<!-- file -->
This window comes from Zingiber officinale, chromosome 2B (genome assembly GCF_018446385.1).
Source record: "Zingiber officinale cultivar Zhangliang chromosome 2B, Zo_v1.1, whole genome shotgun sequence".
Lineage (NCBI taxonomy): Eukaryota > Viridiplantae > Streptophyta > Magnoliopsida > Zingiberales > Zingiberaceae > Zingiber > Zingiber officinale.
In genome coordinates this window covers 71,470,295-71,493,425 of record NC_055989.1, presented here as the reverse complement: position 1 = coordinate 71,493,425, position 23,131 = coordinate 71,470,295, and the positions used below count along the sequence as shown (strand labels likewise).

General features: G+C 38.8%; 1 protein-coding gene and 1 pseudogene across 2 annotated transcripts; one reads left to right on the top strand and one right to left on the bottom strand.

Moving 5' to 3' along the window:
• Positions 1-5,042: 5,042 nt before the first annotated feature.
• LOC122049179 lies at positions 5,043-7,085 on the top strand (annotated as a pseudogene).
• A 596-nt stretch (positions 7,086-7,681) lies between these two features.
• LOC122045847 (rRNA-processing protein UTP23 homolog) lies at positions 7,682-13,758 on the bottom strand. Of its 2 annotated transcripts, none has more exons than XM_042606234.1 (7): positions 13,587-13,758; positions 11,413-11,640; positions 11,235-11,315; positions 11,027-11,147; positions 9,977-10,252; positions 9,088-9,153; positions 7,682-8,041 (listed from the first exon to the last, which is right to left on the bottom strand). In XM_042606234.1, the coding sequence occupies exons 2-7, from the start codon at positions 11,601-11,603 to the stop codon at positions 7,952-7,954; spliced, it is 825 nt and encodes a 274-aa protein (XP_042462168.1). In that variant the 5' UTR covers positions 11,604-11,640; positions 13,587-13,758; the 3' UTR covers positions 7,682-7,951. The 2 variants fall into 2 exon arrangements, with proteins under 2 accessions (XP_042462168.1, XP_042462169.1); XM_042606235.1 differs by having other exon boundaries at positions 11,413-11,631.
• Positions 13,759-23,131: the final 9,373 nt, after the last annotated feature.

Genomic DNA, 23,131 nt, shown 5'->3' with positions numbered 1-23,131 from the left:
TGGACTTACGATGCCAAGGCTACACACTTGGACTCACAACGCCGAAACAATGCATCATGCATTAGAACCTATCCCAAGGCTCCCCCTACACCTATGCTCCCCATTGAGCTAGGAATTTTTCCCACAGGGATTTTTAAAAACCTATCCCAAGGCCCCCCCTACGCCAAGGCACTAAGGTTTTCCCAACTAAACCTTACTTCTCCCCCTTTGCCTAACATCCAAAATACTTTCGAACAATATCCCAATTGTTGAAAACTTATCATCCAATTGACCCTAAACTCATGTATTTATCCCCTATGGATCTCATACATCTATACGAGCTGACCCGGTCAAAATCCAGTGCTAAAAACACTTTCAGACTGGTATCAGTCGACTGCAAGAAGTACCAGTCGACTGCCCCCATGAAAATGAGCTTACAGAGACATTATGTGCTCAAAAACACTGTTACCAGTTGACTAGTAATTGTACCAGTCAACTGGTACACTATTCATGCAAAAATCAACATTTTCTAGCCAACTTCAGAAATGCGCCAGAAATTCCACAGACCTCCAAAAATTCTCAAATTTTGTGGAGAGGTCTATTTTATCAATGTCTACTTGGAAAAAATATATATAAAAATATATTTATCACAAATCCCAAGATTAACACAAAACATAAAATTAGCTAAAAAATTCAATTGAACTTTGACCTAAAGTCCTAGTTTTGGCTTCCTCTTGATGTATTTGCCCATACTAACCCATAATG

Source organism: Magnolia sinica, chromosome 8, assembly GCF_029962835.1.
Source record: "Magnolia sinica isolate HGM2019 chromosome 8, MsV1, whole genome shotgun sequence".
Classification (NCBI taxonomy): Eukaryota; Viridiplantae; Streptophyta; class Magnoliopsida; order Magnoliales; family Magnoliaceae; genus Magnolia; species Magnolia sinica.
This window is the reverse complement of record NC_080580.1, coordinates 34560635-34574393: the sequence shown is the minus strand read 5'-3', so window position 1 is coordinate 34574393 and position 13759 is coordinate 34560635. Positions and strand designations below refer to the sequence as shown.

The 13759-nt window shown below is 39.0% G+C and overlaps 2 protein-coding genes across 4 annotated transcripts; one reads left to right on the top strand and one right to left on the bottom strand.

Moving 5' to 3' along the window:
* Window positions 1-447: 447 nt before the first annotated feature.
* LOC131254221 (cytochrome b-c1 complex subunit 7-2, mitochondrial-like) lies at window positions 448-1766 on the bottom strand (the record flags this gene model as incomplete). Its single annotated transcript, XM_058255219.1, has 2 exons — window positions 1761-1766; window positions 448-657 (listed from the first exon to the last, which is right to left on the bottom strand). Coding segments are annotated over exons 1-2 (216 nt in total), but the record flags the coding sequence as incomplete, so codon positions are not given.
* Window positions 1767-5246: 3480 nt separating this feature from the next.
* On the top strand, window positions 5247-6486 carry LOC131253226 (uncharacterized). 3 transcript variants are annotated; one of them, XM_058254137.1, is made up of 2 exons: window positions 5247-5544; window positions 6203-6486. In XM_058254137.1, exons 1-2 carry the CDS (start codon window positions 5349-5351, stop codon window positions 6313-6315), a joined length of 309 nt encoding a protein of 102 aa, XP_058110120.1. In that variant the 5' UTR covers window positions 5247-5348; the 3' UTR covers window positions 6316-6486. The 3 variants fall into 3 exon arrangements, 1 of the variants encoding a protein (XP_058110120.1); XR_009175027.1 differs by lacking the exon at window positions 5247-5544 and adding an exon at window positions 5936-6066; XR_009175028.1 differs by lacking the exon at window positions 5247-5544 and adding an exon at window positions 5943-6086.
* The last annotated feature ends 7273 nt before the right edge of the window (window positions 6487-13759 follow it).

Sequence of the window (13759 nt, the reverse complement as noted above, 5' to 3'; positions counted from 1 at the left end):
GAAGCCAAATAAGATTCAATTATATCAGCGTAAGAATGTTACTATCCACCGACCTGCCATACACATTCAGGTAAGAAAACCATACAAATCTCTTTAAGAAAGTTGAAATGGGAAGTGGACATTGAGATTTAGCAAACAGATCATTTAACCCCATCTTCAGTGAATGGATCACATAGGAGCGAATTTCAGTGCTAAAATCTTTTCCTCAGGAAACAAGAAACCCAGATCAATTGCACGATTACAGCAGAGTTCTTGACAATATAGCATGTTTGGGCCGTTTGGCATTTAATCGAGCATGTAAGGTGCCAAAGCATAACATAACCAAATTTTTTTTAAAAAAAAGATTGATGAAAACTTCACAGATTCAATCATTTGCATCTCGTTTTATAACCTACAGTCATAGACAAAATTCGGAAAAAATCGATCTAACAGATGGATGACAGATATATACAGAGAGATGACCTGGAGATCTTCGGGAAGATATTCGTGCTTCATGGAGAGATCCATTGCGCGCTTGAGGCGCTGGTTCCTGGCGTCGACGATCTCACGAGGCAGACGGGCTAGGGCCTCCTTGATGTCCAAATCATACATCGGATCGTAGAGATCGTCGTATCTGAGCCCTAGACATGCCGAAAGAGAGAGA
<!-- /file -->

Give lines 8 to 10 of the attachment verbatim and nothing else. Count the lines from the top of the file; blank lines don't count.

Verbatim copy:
• LOC122049179 lies at positions 5,043-7,085 on the top strand (annotated as a pseudogene).
• A 596-nt stretch (positions 7,086-7,681) lies between these two features.
• LOC122045847 (rRNA-processing protein UTP23 homolog) lies at positions 7,682-13,758 on the bottom strand. Of its 2 annotated transcripts, none has more exons than XM_042606234.1 (7): positions 13,587-13,758; positions 11,413-11,640; positions 11,235-11,315; positions 11,027-11,147; positions 9,977-10,252; positions 9,088-9,153; positions 7,682-8,041 (listed from the first exon to the last, which is right to left on the bottom strand). In XM_042606234.1, the coding sequence occupies exons 2-7, from the start codon at positions 11,601-11,603 to the stop codon at positions 7,952-7,954; spliced, it is 825 nt and encodes a 274-aa protein (XP_042462168.1). In that variant the 5' UTR covers positions 11,604-11,640; positions 13,587-13,758; the 3' UTR covers positions 7,682-7,951. The 2 variants fall into 2 exon arrangements, with proteins under 2 accessions (XP_042462168.1, XP_042462169.1); XM_042606235.1 differs by having other exon boundaries at positions 11,413-11,631.